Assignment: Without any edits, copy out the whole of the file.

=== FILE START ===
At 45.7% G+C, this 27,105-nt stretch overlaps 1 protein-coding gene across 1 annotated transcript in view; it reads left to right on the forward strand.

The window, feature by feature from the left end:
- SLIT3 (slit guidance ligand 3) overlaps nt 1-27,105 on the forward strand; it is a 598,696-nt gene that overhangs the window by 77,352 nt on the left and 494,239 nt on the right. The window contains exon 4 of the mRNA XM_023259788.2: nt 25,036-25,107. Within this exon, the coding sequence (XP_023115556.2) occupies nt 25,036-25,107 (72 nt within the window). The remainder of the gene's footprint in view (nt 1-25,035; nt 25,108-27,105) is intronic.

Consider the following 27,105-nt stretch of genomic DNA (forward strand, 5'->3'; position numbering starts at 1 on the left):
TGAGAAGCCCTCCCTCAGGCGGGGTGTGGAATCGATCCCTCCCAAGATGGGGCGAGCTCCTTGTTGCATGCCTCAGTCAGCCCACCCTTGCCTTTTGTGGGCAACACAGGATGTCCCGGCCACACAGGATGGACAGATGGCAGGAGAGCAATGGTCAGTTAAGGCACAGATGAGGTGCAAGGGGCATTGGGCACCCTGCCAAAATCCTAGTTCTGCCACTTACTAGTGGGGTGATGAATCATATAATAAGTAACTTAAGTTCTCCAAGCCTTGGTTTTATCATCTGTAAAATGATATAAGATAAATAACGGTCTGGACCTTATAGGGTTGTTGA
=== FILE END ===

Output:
At 45.7% G+C, this 27,105-nt stretch overlaps 1 protein-coding gene across 1 annotated transcript in view; it reads left to right on the forward strand.

The window, feature by feature from the left end:
- SLIT3 (slit guidance ligand 3) overlaps nt 1-27,105 on the forward strand; it is a 598,696-nt gene that overhangs the window by 77,352 nt on the left and 494,239 nt on the right. The window contains exon 4 of the mRNA XM_023259788.2: nt 25,036-25,107. Within this exon, the coding sequence (XP_023115556.2) occupies nt 25,036-25,107 (72 nt within the window). The remainder of the gene's footprint in view (nt 1-25,035; nt 25,108-27,105) is intronic.

Consider the following 27,105-nt stretch of genomic DNA (forward strand, 5'->3'; position numbering starts at 1 on the left):
TGAGAAGCCCTCCCTCAGGCGGGGTGTGGAATCGATCCCTCCCAAGATGGGGCGAGCTCCTTGTTGCATGCCTCAGTCAGCCCACCCTTGCCTTTTGTGGGCAACACAGGATGTCCCGGCCACACAGGATGGACAGATGGCAGGAGAGCAATGGTCAGTTAAGGCACAGATGAGGTGCAAGGGGCATTGGGCACCCTGCCAAAATCCTAGTTCTGCCACTTACTAGTGGGGTGATGAATCATATAATAAGTAACTTAAGTTCTCCAAGCCTTGGTTTTATCATCTGTAAAATGATATAAGATAAATAACGGTCTGGACCTTATAGGGTTGTTGA